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The Karate Kid Guide to Creating Compelling Business Case Studies

business case studies

photo credit: imdb.com

When was the last time that you made a decision based purely on logic and reason?

If you had a hard time thinking of an example, you’re not alone! Most of us use both logic and emotions to make decisions. And yet, so much of the sales and marketing material that we see every day is emotionally cold.

Which is a shame because, when it comes to handing over their money, how your prospects feel about you is much more important than what they think.

This is especially true in competitive market environments. When it’s difficult to differentiate one service offering from another, your prospects rely on their guts to make the right decision.

So, if you want to stand out from the crowd, you’re going to have to move away from the head and engage the heart.

That means putting the features of your products and services to one side and focusing instead on stuff that creates the feel good factor.

That’s where storytelling comes in.

Good stories are packed full of emotion. They make us laugh. They make us cry. They fill us with fear and – most importantly – they give us hope.

In business, hope is important. When things are tough and we can’t see a solution, it’s hope that keeps us going.

Hope is also the reason your customers seek you out. They hope that you are the answer to their prayers.

Your goal is to provide that hope by offering irrefutable proof that you are the right person for the job.  And there’s nothing that combines storytelling and an endorsement of your ability more persuasively than business case studies.

The Karate Kid and Compelling Case Studies

I’m a child of the 80’s,which mean’s I’m a fan of soft rock, arcade games and cheesy action movies. And there’s none cheesier than The Karate Kid.

For the uninitiated, The Karate Kid is the story of Daniel LaRusso, a young lad who is taken away from everything he knows and loves when his mum gets a job in another state.

His new life gets off to a wobbly start when he falls foul of some bullies from the local karate school.

Enter Mr. Miyagi, a mild mannered janitor and, as luck would have it, karate genius who agrees to train him. This kick starts Daniel’s transformation from punching bag to martial arts wunderkind.

Now imagine for a moment that, instead of a classic teen action flick, The Karate Kid was in fact a video marketing case study for Mr. Miyagi’s school of karate.

As a piece of marketing material it would be damn persuasive.  After watching it, you’d be hard pressed not say no to being trained by the great Kasuke Miyagi.

What’s especially interesting is that, while the movie showcases Mr. Miyagi’s talents, The Karate Kid is not Mr. Miyagi’s story.

It’s Daniel’s.

This is an important distinction.

Many people think that their case studies should be about them.

They shouldn’t.

Compelling Case Studies Are Not About You

What makes The Karate Kid so compelling is not the quality of Mr. Miyagi’s tuition,  but Daniel’s journey from lonely new boy to All Valley’s karate champion.

His story is the one that we relate to. He is our hero because in many ways, he is just like us.

Therefore, to ensure that your business case studies exert an irresistible attraction on your prospects, you’ve got to make your clients the star. Like Daniel, the clients in your case studies are the people that your prospects will relate to the most.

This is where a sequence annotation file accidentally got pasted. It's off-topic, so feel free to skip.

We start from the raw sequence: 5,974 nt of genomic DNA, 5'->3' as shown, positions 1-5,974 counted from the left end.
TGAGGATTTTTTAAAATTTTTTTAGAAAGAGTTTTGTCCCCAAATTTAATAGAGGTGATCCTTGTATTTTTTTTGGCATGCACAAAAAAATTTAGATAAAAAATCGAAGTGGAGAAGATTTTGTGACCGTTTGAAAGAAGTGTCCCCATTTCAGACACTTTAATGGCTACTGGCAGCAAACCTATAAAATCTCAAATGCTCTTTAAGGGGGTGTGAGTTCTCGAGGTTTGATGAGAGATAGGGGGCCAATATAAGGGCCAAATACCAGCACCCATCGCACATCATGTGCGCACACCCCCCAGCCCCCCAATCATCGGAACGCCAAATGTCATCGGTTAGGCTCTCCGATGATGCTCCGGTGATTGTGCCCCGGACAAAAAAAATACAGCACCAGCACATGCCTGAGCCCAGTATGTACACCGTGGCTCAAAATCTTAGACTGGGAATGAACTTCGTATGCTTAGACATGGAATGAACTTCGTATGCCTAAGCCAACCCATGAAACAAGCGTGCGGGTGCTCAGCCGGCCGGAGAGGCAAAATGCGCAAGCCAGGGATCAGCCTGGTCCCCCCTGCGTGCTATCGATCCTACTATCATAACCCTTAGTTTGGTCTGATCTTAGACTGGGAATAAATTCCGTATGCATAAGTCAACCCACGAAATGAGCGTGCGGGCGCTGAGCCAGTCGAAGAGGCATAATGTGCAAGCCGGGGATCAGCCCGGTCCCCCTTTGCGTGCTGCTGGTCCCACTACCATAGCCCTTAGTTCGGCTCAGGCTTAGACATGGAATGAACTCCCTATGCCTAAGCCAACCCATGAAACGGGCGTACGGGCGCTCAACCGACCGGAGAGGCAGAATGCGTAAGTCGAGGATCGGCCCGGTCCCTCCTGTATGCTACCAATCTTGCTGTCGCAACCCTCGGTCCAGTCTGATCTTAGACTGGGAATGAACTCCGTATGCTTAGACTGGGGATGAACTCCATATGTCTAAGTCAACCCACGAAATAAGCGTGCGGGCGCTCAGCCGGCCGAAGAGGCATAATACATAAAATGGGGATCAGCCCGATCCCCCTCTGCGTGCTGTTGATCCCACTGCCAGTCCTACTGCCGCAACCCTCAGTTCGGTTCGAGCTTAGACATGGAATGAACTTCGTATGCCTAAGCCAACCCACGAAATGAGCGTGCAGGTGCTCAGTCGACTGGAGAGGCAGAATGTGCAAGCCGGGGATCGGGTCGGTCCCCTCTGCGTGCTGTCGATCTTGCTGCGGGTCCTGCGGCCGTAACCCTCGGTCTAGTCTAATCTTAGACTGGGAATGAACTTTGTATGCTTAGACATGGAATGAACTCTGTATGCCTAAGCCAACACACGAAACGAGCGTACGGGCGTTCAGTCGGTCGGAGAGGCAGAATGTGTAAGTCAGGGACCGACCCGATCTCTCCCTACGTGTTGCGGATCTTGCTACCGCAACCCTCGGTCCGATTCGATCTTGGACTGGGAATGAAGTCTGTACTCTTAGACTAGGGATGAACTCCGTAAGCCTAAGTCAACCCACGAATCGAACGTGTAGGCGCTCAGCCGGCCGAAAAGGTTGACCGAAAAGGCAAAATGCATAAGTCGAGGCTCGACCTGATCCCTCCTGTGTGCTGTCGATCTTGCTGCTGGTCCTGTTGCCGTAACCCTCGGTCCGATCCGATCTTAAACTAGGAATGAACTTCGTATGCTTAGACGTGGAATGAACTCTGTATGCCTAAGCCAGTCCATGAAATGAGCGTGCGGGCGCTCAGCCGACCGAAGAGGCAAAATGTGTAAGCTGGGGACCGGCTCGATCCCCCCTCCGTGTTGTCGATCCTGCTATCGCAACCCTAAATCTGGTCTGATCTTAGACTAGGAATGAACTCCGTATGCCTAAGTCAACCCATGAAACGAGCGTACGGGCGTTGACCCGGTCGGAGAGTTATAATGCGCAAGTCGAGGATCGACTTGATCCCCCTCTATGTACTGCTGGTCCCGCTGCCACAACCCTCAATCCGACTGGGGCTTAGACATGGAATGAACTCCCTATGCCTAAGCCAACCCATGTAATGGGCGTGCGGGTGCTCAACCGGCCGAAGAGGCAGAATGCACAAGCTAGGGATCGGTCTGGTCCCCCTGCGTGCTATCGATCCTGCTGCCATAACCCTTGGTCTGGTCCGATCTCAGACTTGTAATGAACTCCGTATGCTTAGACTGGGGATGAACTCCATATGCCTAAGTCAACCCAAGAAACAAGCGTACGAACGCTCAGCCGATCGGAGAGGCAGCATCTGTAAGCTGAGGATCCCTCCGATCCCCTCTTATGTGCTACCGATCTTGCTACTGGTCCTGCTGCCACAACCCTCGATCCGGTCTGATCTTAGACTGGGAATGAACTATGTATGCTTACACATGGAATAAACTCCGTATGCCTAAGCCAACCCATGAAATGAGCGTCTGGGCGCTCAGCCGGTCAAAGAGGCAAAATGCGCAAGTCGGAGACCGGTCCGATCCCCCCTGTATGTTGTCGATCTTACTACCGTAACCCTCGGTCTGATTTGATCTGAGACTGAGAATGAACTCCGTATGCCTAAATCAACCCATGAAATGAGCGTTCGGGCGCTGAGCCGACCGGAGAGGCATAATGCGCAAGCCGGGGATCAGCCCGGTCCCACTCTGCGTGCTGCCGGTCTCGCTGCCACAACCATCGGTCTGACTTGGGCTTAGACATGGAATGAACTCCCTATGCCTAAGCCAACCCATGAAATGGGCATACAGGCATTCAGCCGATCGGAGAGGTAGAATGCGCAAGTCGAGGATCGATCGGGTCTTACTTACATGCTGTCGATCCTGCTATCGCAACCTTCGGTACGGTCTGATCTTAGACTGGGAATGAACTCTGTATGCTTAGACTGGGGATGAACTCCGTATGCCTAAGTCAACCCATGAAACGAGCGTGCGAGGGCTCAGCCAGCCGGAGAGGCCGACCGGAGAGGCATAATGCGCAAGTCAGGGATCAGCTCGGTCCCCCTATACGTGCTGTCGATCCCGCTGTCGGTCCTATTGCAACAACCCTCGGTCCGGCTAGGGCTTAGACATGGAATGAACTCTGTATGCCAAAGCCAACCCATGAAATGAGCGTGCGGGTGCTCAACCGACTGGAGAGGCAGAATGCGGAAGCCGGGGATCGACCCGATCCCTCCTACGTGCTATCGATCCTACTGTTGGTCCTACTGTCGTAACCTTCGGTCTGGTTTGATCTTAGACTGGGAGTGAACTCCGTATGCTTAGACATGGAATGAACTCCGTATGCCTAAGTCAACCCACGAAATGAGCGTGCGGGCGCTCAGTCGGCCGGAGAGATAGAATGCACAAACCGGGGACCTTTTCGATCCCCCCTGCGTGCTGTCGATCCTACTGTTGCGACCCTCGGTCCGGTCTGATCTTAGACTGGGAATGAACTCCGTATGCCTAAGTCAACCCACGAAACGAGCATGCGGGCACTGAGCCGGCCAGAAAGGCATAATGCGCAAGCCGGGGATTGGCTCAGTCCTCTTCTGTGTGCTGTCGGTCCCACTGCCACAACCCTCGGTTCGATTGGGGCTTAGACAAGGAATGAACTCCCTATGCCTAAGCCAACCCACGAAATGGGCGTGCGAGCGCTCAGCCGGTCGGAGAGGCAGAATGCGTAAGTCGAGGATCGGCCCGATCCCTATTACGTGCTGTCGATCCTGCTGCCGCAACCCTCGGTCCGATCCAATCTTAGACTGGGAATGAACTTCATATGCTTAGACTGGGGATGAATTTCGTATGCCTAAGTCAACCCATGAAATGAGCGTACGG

4 Steps to Creating Compelling Business Case Studies

Now that we’ve established how important it is to make your clients the star of your case studies, let’s dive into the four elements that will go into your compelling client stories.

Part 1: Introduce Your Client

Scriptwriters know that in order to get an audience emotionally invested in their film, the viewer must identify with the hero.

That’s why the first part of The Karate Kid introduces us to Daniel. A few minutes into the movie, we already have a good idea of who he is and what his life is like. We understand his hopes, his fears and his dreams.

The introduction of your case study should strive to do the same. You want to include all the information your reader needs to identify with the protagonist. At a minimum, this includes:

  • Their role
  • The industry sector or market their business operates in
  • The size of their business
  • The goal they wanted your help to achieve

This information will let the reader know they’re in the right place. They’ll understand that you help people like them, because they will see themselves in your protagonist.

When your protagonist’s goals mirror your prospective clients’ own desires, they will become invested in the outcome.

Part 2: Describe Your Client’s Problems

In his book Story: Style, Structure, Substance and the principles of Screenwriting, award winning author Robert McKee explains that the one essential ingredient in all great stories is conflict.

Without it, stories would be as dull as dishwater.

Let’s face it – if Daniel’s new life in Reseda was plain sailing, it wouldn’t make a very interesting film.

Daniel’s story enthralls us because it’s about a guy who has pretty much lost everything: his home, his friends, his dad. He yearns for the familiar but is forced to become a stranger in a strange place.

Even if we can’t identify with everything he’s going through, we can certainly relate to some of it – the feeling of being alone, the challenge of making new friends, the loss of loved ones and the pain of being bullied. We can’t help but be drawn into his struggle and root for a happy outcome. In a way, we are rooting for ourselves.